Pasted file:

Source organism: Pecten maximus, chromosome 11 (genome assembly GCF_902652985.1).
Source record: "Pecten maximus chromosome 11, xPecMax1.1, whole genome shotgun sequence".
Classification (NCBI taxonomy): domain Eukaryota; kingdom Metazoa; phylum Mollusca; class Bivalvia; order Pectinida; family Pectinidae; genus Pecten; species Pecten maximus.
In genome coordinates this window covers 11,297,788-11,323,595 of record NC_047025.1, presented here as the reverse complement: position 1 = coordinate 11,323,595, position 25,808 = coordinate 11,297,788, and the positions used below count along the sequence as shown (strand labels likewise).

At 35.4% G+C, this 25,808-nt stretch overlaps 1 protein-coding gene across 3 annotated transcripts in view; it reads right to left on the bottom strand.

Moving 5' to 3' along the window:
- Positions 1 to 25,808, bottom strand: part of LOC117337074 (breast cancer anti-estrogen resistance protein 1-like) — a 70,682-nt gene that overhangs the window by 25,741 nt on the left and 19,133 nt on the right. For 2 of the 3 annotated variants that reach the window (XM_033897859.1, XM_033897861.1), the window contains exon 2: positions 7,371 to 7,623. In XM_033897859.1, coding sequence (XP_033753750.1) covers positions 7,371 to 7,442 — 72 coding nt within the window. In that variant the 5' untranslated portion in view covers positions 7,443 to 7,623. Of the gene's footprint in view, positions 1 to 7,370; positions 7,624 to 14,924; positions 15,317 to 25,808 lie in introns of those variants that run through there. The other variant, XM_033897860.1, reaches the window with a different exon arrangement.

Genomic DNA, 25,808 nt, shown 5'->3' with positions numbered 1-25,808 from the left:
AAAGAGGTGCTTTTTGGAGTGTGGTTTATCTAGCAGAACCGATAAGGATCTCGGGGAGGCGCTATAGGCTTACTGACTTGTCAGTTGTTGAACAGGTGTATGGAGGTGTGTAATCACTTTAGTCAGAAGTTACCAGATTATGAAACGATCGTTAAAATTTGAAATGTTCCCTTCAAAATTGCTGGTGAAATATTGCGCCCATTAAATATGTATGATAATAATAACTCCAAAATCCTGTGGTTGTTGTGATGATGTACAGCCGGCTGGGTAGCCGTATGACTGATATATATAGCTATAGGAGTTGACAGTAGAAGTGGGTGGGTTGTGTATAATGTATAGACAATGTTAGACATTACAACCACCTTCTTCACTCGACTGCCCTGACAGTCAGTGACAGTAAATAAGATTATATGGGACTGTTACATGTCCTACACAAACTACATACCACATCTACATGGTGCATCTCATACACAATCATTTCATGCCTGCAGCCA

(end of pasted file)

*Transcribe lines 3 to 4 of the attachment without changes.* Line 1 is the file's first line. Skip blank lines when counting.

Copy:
Classification (NCBI taxonomy): domain Eukaryota; kingdom Metazoa; phylum Mollusca; class Bivalvia; order Pectinida; family Pectinidae; genus Pecten; species Pecten maximus.
In genome coordinates this window covers 11,297,788-11,323,595 of record NC_047025.1, presented here as the reverse complement: position 1 = coordinate 11,323,595, position 25,808 = coordinate 11,297,788, and the positions used below count along the sequence as shown (strand labels likewise).